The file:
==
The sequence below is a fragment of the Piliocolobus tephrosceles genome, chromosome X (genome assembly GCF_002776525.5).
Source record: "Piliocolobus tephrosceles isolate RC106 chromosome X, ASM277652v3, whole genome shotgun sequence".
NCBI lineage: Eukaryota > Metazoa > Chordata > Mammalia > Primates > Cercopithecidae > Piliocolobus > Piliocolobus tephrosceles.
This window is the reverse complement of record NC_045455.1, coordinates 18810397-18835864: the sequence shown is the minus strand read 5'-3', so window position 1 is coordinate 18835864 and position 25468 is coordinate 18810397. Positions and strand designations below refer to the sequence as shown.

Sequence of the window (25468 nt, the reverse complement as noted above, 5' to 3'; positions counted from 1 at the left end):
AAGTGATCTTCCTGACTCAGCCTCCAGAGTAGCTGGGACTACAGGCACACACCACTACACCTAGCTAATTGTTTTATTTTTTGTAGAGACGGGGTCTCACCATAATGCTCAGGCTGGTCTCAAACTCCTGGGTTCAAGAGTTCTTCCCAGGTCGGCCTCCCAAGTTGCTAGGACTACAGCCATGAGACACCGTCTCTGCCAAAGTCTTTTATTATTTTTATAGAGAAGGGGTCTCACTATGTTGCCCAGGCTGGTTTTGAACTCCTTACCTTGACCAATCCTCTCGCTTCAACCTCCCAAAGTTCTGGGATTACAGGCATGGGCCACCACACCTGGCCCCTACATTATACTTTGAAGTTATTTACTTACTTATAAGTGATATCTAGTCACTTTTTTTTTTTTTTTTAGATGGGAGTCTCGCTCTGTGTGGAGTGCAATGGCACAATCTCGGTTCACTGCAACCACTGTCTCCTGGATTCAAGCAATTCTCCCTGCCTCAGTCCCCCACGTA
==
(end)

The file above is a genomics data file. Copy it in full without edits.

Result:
The sequence below is a fragment of the Piliocolobus tephrosceles genome, chromosome X (genome assembly GCF_002776525.5).
Source record: "Piliocolobus tephrosceles isolate RC106 chromosome X, ASM277652v3, whole genome shotgun sequence".
NCBI lineage: Eukaryota > Metazoa > Chordata > Mammalia > Primates > Cercopithecidae > Piliocolobus > Piliocolobus tephrosceles.
This window is the reverse complement of record NC_045455.1, coordinates 18810397-18835864: the sequence shown is the minus strand read 5'-3', so window position 1 is coordinate 18835864 and position 25468 is coordinate 18810397. Positions and strand designations below refer to the sequence as shown.

Sequence of the window (25468 nt, the reverse complement as noted above, 5' to 3'; positions counted from 1 at the left end):
AAGTGATCTTCCTGACTCAGCCTCCAGAGTAGCTGGGACTACAGGCACACACCACTACACCTAGCTAATTGTTTTATTTTTTGTAGAGACGGGGTCTCACCATAATGCTCAGGCTGGTCTCAAACTCCTGGGTTCAAGAGTTCTTCCCAGGTCGGCCTCCCAAGTTGCTAGGACTACAGCCATGAGACACCGTCTCTGCCAAAGTCTTTTATTATTTTTATAGAGAAGGGGTCTCACTATGTTGCCCAGGCTGGTTTTGAACTCCTTACCTTGACCAATCCTCTCGCTTCAACCTCCCAAAGTTCTGGGATTACAGGCATGGGCCACCACACCTGGCCCCTACATTATACTTTGAAGTTATTTACTTACTTATAAGTGATATCTAGTCACTTTTTTTTTTTTTTTTAGATGGGAGTCTCGCTCTGTGTGGAGTGCAATGGCACAATCTCGGTTCACTGCAACCACTGTCTCCTGGATTCAAGCAATTCTCCCTGCCTCAGTCCCCCACGTA